ABBA were never afraid to wear downright audacious outfits when they were on stage. However, there was a more sinister reason behind their decision to wear these bizarre costumes, one which had little to do with their love of fashion.
Their outfits were the definition of outlandish and, on reflection, it not only made them stand out from the crowd but it caught the attention of every single person in the room. That was one of the main reasons that the band members chose to dress in the manner they did but, in truth, there was one reason that made the decision to wear embarrassing clothing very lucrative.
“In my honest opinion we looked like nuts in those years,” the band’s Björn Ulvaeus said in 2014’s Abba: The Official Photo Book before adding, “Nobody can have been as badly dressed on stage as we were.”
Ulvaeus then went on to say that the decision to wear these outfits was to appease Swedish tax authorities who, at the time, had special tax discounts for items of clothing bought for work purposes that couldn’t be worn for everyday life. The loophole almost certainly wasn’t created to make tax exemptions for pop bands’ stage clothes but, technically, ABBA was right as nobody was wearing that outfit down the shops.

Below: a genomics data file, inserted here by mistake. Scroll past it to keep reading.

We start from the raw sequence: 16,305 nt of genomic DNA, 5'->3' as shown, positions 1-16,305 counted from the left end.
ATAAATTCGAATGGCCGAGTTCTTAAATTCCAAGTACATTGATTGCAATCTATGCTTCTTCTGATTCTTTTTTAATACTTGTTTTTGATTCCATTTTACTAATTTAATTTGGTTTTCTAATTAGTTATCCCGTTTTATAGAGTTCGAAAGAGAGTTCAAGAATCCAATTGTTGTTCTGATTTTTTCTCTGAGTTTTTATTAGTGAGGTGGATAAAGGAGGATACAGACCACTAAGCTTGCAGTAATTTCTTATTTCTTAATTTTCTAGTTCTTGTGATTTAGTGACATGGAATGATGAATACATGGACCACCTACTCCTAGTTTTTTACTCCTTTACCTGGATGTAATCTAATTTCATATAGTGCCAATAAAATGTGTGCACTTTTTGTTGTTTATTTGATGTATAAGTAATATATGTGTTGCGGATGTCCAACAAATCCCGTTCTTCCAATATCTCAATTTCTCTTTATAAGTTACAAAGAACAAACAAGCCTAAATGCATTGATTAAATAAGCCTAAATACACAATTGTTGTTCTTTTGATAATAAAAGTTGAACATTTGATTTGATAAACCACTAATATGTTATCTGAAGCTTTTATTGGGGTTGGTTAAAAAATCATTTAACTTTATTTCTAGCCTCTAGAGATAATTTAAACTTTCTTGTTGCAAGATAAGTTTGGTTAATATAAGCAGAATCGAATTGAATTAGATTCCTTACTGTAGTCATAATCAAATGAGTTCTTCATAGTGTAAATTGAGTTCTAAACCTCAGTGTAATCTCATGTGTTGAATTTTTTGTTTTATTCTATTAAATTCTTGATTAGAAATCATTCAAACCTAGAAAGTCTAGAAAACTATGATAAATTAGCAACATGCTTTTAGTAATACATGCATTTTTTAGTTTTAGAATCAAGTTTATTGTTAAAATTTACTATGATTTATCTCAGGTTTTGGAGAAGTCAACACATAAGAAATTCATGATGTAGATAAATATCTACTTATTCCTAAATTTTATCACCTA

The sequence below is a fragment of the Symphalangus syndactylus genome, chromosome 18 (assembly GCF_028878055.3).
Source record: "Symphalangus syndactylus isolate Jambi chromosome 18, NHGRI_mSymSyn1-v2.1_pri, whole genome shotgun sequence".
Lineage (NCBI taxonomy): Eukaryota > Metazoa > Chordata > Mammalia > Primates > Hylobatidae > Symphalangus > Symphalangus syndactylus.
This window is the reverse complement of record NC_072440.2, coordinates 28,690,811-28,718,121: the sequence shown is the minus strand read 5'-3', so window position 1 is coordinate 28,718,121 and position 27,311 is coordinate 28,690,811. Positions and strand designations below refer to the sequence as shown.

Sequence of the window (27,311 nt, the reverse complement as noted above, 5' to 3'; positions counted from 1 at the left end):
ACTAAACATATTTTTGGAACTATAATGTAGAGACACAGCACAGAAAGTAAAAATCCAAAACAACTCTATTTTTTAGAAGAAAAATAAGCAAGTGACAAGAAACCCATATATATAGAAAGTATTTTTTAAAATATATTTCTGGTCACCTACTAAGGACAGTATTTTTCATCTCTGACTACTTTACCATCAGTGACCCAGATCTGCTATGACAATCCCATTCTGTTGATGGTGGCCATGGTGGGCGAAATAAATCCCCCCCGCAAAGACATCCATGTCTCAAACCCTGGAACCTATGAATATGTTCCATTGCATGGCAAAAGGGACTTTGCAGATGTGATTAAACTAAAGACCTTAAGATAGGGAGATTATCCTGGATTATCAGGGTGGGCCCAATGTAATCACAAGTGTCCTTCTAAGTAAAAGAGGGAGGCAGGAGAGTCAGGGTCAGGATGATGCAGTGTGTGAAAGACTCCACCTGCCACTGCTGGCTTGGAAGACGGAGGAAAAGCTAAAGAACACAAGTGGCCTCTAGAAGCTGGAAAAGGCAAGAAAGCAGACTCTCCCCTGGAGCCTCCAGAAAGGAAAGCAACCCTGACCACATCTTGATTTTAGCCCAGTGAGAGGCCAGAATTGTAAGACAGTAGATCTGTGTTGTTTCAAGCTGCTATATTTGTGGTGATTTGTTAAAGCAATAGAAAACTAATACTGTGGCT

In 2007 Ulvaeus was wrongly accused of failing to pay 85m kronor (£7.9m) in Swedish taxes between 1999 and 2005 and went on to successfully appeal against the decision. “I am of course very happy that I have been informed in writing that I have always done the right thing concerning my taxes,” he said after his victory in court.
The Swedish tax code has changed somewhat over the years to stop others taking advantage of this rule which people have been rather flexible with over the years. In 2013, Swedish crime thriller writer Camila Läckberg found herself at trouble with the law for trying to get exemptions for her workwear from the likes of Zara and Karen Millen in her tax returns.
“It should be fantasy clothes, pure stage clothes, clothes with the employer’s name or logo, or other attributes that make them clearly distinguishable from ordinary garments,” Sweden’s Tax Agency said in an official statement about Läckberg’s outfits.